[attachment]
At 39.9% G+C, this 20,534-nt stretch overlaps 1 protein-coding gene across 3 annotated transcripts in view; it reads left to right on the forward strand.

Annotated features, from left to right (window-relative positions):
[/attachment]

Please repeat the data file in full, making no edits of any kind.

At 39.9% G+C, this 20,534-nt stretch overlaps 1 protein-coding gene across 3 annotated transcripts in view; it reads left to right on the forward strand.

Annotated features, from left to right (window-relative positions):